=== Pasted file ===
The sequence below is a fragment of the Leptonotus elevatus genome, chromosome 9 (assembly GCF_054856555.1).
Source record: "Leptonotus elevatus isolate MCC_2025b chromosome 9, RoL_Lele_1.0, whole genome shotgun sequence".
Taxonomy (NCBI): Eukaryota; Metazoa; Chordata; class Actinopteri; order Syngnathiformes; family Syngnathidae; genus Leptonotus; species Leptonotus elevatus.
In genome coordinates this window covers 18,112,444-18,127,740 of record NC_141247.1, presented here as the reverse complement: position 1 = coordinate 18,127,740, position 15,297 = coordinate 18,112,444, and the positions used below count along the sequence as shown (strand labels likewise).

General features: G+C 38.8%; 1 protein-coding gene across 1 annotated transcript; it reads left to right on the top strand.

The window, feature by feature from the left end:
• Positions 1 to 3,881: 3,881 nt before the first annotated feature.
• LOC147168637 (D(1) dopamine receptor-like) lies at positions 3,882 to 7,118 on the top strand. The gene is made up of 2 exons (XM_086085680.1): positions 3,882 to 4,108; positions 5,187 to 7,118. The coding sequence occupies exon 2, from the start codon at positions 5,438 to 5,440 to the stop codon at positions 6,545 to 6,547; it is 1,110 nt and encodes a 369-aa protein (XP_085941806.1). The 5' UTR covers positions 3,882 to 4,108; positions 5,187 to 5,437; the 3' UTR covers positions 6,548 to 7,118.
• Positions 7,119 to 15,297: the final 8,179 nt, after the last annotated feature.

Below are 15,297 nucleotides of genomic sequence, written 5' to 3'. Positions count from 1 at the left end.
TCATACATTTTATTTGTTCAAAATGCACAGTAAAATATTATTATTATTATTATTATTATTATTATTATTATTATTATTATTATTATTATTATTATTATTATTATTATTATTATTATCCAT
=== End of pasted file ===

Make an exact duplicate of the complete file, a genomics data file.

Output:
The sequence below is a fragment of the Leptonotus elevatus genome, chromosome 9 (assembly GCF_054856555.1).
Source record: "Leptonotus elevatus isolate MCC_2025b chromosome 9, RoL_Lele_1.0, whole genome shotgun sequence".
Taxonomy (NCBI): Eukaryota; Metazoa; Chordata; class Actinopteri; order Syngnathiformes; family Syngnathidae; genus Leptonotus; species Leptonotus elevatus.
In genome coordinates this window covers 18,112,444-18,127,740 of record NC_141247.1, presented here as the reverse complement: position 1 = coordinate 18,127,740, position 15,297 = coordinate 18,112,444, and the positions used below count along the sequence as shown (strand labels likewise).

General features: G+C 38.8%; 1 protein-coding gene across 1 annotated transcript; it reads left to right on the top strand.

The window, feature by feature from the left end:
• Positions 1 to 3,881: 3,881 nt before the first annotated feature.
• LOC147168637 (D(1) dopamine receptor-like) lies at positions 3,882 to 7,118 on the top strand. The gene is made up of 2 exons (XM_086085680.1): positions 3,882 to 4,108; positions 5,187 to 7,118. The coding sequence occupies exon 2, from the start codon at positions 5,438 to 5,440 to the stop codon at positions 6,545 to 6,547; it is 1,110 nt and encodes a 369-aa protein (XP_085941806.1). The 5' UTR covers positions 3,882 to 4,108; positions 5,187 to 5,437; the 3' UTR covers positions 6,548 to 7,118.
• Positions 7,119 to 15,297: the final 8,179 nt, after the last annotated feature.

Below are 15,297 nucleotides of genomic sequence, written 5' to 3'. Positions count from 1 at the left end.
TCATACATTTTATTTGTTCAAAATGCACAGTAAAATATTATTATTATTATTATTATTATTATTATTATTATTATTATTATTATTATTATTATTATTATTATTATTATTATTATTATCCAT